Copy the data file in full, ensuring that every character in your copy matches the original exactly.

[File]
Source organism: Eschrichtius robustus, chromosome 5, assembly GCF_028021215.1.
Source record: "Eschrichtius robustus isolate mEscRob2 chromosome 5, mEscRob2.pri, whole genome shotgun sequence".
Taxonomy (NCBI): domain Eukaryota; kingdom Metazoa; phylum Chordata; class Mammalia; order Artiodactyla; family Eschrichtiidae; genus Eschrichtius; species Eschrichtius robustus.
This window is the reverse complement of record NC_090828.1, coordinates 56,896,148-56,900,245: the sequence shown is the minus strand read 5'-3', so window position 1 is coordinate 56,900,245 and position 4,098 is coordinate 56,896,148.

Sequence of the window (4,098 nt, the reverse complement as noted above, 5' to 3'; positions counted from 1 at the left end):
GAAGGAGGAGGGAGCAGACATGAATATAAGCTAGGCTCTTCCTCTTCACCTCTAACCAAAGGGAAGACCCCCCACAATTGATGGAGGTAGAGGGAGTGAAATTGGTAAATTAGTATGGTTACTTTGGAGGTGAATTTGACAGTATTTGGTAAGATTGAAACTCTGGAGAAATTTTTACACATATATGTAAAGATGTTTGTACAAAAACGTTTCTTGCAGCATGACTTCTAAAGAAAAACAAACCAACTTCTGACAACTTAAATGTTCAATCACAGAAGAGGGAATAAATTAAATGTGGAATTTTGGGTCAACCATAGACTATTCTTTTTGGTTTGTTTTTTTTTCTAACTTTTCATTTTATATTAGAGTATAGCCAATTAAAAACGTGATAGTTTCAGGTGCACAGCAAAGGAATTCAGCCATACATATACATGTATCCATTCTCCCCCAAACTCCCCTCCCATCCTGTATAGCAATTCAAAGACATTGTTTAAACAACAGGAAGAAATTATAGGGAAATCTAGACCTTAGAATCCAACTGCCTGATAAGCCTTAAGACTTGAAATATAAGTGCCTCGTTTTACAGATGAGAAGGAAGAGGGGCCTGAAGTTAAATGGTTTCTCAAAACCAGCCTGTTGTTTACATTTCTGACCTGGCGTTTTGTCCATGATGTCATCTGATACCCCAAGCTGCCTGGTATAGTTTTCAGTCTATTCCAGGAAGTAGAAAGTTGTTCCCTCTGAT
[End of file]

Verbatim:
Source organism: Eschrichtius robustus, chromosome 5, assembly GCF_028021215.1.
Source record: "Eschrichtius robustus isolate mEscRob2 chromosome 5, mEscRob2.pri, whole genome shotgun sequence".
Taxonomy (NCBI): domain Eukaryota; kingdom Metazoa; phylum Chordata; class Mammalia; order Artiodactyla; family Eschrichtiidae; genus Eschrichtius; species Eschrichtius robustus.
This window is the reverse complement of record NC_090828.1, coordinates 56,896,148-56,900,245: the sequence shown is the minus strand read 5'-3', so window position 1 is coordinate 56,900,245 and position 4,098 is coordinate 56,896,148.

Sequence of the window (4,098 nt, the reverse complement as noted above, 5' to 3'; positions counted from 1 at the left end):
GAAGGAGGAGGGAGCAGACATGAATATAAGCTAGGCTCTTCCTCTTCACCTCTAACCAAAGGGAAGACCCCCCACAATTGATGGAGGTAGAGGGAGTGAAATTGGTAAATTAGTATGGTTACTTTGGAGGTGAATTTGACAGTATTTGGTAAGATTGAAACTCTGGAGAAATTTTTACACATATATGTAAAGATGTTTGTACAAAAACGTTTCTTGCAGCATGACTTCTAAAGAAAAACAAACCAACTTCTGACAACTTAAATGTTCAATCACAGAAGAGGGAATAAATTAAATGTGGAATTTTGGGTCAACCATAGACTATTCTTTTTGGTTTGTTTTTTTTTCTAACTTTTCATTTTATATTAGAGTATAGCCAATTAAAAACGTGATAGTTTCAGGTGCACAGCAAAGGAATTCAGCCATACATATACATGTATCCATTCTCCCCCAAACTCCCCTCCCATCCTGTATAGCAATTCAAAGACATTGTTTAAACAACAGGAAGAAATTATAGGGAAATCTAGACCTTAGAATCCAACTGCCTGATAAGCCTTAAGACTTGAAATATAAGTGCCTCGTTTTACAGATGAGAAGGAAGAGGGGCCTGAAGTTAAATGGTTTCTCAAAACCAGCCTGTTGTTTACATTTCTGACCTGGCGTTTTGTCCATGATGTCATCTGATACCCCAAGCTGCCTGGTATAGTTTTCAGTCTATTCCAGGAAGTAGAAAGTTGTTCCCTCTGAT